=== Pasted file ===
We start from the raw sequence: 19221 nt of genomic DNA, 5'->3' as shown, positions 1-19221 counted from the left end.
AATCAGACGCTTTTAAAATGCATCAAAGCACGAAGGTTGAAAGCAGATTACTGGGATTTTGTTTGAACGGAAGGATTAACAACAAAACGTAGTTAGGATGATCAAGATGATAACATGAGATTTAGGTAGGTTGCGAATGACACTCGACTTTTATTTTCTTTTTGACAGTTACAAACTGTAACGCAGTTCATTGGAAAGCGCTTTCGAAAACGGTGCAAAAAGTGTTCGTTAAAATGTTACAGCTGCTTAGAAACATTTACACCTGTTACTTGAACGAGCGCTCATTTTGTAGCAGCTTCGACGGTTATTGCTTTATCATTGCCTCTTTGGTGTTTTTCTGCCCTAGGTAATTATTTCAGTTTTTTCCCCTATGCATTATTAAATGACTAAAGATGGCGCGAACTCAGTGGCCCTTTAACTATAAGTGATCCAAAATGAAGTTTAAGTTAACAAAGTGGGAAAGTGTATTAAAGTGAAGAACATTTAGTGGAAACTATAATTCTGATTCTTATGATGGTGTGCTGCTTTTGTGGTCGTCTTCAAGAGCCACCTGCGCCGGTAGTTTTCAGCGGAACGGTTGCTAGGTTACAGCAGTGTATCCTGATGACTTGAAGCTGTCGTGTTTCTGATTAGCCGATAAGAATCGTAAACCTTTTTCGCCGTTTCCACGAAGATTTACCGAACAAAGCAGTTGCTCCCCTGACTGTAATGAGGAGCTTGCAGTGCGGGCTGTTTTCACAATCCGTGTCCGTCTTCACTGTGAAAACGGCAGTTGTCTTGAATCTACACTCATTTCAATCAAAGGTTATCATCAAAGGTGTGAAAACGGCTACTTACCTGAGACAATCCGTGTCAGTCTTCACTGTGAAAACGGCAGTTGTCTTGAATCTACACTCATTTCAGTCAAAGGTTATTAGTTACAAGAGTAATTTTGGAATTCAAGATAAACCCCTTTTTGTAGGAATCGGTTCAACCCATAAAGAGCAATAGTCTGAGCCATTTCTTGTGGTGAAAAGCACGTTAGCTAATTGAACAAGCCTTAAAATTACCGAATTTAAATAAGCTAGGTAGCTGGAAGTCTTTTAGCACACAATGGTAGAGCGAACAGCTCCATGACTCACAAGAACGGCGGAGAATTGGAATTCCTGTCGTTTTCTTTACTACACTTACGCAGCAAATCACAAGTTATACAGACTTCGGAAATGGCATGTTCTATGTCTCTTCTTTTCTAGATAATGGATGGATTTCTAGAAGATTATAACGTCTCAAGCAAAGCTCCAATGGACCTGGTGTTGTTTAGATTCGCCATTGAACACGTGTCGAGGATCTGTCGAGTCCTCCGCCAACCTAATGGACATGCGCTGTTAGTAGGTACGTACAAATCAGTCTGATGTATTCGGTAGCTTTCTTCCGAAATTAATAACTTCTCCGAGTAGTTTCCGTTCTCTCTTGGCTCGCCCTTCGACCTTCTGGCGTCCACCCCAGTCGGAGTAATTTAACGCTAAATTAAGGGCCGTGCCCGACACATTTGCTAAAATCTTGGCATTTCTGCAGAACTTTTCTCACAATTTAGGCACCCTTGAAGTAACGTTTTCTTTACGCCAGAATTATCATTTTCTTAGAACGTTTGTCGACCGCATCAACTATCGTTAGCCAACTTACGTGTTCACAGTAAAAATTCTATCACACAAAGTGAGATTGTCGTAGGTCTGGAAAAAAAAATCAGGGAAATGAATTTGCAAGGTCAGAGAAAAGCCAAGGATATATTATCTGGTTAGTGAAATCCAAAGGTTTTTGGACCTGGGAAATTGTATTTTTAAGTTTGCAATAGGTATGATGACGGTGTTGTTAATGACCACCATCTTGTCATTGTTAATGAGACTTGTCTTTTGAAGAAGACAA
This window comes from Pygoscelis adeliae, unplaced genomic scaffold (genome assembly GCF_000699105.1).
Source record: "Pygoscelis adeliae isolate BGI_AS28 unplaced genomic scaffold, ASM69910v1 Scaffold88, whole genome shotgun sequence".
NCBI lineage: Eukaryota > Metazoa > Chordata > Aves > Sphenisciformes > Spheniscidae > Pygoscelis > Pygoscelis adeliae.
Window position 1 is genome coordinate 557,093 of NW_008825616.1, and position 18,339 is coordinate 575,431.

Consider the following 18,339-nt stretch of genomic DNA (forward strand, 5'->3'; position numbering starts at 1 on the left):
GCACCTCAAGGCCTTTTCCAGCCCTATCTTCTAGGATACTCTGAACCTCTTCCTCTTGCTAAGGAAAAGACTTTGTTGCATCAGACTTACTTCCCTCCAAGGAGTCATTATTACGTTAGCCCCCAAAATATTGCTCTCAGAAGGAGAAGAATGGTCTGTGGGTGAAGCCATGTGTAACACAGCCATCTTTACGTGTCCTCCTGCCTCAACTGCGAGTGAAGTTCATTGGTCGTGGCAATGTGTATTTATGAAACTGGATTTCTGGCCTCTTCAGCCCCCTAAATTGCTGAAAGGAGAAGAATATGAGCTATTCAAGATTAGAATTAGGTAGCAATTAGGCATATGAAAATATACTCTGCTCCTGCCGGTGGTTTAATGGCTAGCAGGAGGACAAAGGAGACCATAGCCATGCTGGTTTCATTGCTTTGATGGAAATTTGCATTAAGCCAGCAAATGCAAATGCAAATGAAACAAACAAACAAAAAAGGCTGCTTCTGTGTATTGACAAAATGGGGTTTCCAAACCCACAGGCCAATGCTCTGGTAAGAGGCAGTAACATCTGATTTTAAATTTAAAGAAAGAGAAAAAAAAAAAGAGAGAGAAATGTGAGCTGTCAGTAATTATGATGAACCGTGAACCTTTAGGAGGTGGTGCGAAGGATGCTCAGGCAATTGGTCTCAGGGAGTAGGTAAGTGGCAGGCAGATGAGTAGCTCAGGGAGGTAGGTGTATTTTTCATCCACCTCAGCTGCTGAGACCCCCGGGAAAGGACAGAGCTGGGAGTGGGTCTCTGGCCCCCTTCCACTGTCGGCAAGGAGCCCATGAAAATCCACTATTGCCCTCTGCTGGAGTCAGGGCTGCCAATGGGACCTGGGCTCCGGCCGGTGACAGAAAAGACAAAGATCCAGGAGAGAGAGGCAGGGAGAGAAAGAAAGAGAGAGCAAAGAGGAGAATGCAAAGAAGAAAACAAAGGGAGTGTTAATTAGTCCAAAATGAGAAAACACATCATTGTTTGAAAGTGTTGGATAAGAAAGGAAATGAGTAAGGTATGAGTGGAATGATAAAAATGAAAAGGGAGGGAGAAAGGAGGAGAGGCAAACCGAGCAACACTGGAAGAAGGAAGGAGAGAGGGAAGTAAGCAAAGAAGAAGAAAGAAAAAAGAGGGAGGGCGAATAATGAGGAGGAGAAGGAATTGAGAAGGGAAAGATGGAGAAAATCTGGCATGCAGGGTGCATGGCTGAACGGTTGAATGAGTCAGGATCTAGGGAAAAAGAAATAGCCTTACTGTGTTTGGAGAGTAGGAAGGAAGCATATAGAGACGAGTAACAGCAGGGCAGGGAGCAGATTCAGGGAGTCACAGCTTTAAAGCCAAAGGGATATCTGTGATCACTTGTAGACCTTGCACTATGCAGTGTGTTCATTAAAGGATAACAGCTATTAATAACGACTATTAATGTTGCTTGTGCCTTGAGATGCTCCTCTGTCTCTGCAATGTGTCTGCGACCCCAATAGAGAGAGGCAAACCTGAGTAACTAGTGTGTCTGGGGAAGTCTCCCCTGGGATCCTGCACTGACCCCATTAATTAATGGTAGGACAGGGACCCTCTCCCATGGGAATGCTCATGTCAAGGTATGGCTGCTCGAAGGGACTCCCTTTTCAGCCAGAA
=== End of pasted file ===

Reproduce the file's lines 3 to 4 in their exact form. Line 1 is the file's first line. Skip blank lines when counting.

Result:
This window comes from Pygoscelis adeliae, unplaced genomic scaffold (genome assembly GCF_000699105.1).
Source record: "Pygoscelis adeliae isolate BGI_AS28 unplaced genomic scaffold, ASM69910v1 Scaffold88, whole genome shotgun sequence".